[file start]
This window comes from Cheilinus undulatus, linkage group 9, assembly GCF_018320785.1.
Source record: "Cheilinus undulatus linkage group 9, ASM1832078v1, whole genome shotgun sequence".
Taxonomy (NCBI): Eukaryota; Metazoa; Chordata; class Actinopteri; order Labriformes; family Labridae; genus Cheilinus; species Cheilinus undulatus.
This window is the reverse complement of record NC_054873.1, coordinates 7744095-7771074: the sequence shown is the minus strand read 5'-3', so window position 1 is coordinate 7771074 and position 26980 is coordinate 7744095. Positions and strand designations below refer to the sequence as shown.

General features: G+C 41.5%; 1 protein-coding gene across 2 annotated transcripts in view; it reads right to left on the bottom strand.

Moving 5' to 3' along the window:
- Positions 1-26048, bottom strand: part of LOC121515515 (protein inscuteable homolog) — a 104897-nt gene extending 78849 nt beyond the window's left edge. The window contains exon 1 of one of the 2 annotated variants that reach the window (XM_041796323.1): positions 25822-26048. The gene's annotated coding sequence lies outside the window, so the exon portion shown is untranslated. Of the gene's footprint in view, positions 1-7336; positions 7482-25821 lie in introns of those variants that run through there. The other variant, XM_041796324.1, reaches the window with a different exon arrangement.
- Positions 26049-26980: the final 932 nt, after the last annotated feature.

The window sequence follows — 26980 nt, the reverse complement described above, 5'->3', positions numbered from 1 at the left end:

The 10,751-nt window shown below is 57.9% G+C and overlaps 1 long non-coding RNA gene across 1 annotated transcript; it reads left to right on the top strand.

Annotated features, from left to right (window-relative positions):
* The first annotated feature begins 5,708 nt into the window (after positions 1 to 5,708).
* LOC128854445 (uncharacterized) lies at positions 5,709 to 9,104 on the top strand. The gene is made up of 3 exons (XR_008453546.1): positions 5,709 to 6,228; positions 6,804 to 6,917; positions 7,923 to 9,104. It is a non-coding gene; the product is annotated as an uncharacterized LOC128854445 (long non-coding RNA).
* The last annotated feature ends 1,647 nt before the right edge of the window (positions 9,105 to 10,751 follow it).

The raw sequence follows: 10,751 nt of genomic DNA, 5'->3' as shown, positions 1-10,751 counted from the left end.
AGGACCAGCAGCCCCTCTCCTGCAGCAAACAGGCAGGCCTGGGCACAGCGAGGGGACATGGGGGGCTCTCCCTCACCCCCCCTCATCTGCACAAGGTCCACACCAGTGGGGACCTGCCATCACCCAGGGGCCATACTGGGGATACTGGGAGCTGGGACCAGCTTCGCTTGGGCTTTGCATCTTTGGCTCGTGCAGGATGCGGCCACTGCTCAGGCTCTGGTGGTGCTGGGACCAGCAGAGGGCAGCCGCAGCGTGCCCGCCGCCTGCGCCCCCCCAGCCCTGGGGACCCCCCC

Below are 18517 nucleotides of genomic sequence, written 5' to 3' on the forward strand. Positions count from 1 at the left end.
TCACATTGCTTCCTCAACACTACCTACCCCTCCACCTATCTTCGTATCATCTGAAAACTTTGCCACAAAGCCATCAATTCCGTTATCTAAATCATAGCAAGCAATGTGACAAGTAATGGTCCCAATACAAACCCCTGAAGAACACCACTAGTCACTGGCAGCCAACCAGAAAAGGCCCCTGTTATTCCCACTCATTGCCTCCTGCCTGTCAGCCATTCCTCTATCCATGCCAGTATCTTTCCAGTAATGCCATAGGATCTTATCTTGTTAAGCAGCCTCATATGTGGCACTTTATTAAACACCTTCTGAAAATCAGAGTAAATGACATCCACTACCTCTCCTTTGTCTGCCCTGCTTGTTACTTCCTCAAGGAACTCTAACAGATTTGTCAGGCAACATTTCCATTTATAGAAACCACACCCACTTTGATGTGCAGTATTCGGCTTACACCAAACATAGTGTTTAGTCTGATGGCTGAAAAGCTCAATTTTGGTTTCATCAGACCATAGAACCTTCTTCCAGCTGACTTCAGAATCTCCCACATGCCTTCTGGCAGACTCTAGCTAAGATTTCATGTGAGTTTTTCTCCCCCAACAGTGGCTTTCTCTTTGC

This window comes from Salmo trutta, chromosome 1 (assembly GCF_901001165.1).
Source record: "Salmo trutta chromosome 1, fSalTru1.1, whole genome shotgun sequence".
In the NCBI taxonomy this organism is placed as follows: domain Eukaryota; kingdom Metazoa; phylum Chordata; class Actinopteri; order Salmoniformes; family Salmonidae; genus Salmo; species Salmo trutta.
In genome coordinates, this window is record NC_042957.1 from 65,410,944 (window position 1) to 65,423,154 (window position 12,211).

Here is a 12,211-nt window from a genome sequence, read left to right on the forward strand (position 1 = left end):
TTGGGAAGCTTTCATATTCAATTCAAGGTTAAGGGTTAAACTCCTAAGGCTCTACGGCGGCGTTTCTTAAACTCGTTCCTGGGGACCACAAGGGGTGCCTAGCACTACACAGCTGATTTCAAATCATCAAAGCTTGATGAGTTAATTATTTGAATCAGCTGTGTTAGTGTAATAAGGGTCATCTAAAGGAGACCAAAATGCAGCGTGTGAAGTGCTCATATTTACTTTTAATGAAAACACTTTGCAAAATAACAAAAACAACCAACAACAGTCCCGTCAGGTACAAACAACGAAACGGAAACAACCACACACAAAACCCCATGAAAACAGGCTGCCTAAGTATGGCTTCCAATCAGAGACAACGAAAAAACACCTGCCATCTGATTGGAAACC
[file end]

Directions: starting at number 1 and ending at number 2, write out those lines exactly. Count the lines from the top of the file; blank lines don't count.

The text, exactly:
This window comes from Cheilinus undulatus, linkage group 9, assembly GCF_018320785.1.
Source record: "Cheilinus undulatus linkage group 9, ASM1832078v1, whole genome shotgun sequence".